In a 10-minute conversation with The Bookmonger, Goldberg explains why he calls this volume, “The Federalist Papers of American conservatism,” which of its essays everyone should read right now, and what a book from half a century ago can teach conservatives in 2016.

More

Bourke on Burke — say that ten times fast. Or better yet, listen to the Bookmonger’s 10-minute conversation with Richard Bourke, author of Empire & Revolution: The Political Life of Edmund Burke.

We discuss why American conservatives admire Burke so much, what Burke liked about the American Revolution but hated about the French Revolution, and how Burke’s life in the grubby world of politics shaped his ideas as a thinker whose work we still read today.

More

What’s it like to be the kid of a dictator? This is the subject of Jay Nordlinger’s new book, Children of Monsters: An Inquiry into the Sons and Daughters of Dictators.

In a 10-minute conversation with The Bookmonger, Nordlinger describes a rogue’s gallery of bad men — and how their kids turned out. He describes sons and daughters who became monsters themselves as well as sons and daughters who led admirable lives. There seems to be no rule of thumb. But there are stories, lots of them, and Jay shares a few good ones.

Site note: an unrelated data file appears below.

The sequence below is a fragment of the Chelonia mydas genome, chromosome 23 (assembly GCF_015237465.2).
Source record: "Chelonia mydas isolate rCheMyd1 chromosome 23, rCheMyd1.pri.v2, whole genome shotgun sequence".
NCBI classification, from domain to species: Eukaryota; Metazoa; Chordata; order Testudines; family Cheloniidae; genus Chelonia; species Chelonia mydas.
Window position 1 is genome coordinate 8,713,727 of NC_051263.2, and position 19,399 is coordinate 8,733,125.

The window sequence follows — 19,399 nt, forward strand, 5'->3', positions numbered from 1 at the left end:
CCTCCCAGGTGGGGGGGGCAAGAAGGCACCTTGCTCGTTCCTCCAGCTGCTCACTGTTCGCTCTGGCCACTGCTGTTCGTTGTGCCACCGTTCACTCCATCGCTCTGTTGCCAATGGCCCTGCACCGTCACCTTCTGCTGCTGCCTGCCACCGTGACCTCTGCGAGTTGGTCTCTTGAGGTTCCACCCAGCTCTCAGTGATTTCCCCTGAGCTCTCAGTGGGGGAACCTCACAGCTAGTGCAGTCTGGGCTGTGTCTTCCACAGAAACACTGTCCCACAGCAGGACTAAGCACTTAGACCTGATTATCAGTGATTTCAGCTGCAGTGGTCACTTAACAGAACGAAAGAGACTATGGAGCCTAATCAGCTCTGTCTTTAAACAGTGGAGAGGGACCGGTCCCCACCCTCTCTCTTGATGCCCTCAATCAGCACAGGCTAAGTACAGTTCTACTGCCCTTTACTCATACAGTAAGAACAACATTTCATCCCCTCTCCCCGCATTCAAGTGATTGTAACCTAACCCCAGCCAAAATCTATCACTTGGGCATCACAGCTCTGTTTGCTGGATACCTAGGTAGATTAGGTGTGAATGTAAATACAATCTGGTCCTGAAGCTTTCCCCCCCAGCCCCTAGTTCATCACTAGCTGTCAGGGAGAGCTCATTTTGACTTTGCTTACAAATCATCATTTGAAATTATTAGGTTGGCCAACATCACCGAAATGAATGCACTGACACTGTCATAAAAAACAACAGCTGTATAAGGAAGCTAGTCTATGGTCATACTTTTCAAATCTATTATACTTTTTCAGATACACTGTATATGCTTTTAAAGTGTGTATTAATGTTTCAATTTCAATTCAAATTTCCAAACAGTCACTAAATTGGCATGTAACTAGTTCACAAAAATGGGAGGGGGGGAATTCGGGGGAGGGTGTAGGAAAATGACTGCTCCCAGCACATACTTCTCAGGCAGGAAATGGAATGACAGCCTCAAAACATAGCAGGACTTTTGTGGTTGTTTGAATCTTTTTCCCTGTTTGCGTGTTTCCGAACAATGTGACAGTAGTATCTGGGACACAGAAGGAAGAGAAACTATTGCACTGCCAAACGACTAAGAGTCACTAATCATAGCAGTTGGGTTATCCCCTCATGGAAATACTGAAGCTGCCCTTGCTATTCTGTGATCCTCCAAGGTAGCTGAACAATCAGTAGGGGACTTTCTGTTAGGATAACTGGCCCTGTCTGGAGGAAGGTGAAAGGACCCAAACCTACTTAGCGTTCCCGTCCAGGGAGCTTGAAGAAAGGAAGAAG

More

Thomas Mallon may be our generation’s Allen Drury — the top fictional chronicler of political life in Washington, D.C. His new book is Finale, a Novel of the Reagan Years.

In a 10-minute conversation with The Bookmonger, Mallon describes what fiction can do that nonfiction can’t, how he handles the famous problem of Reagan’s personal unknowability, and what he thinks of Dutch, the controversial book by Edmund Morris that blends fiction and nonfiction in its coverage of Reagan.

More

We may be lurching toward a brave new world of utopian thinking known as transhumanism warns Charles T. Rubin in Eclipse of Man: Human Extinction and the Meaning of Progress.

In a 10-minute conversation with The Bookmonger, Rubin explains how Ray Kurzweil and others have imagined a post-human future that would give Aldous Huxley the heebie-jeebies. He discusses how close their visions are to reality, what shape they might take, and how the rest of us are supposed to judge between prudent reform and progressive mania.

More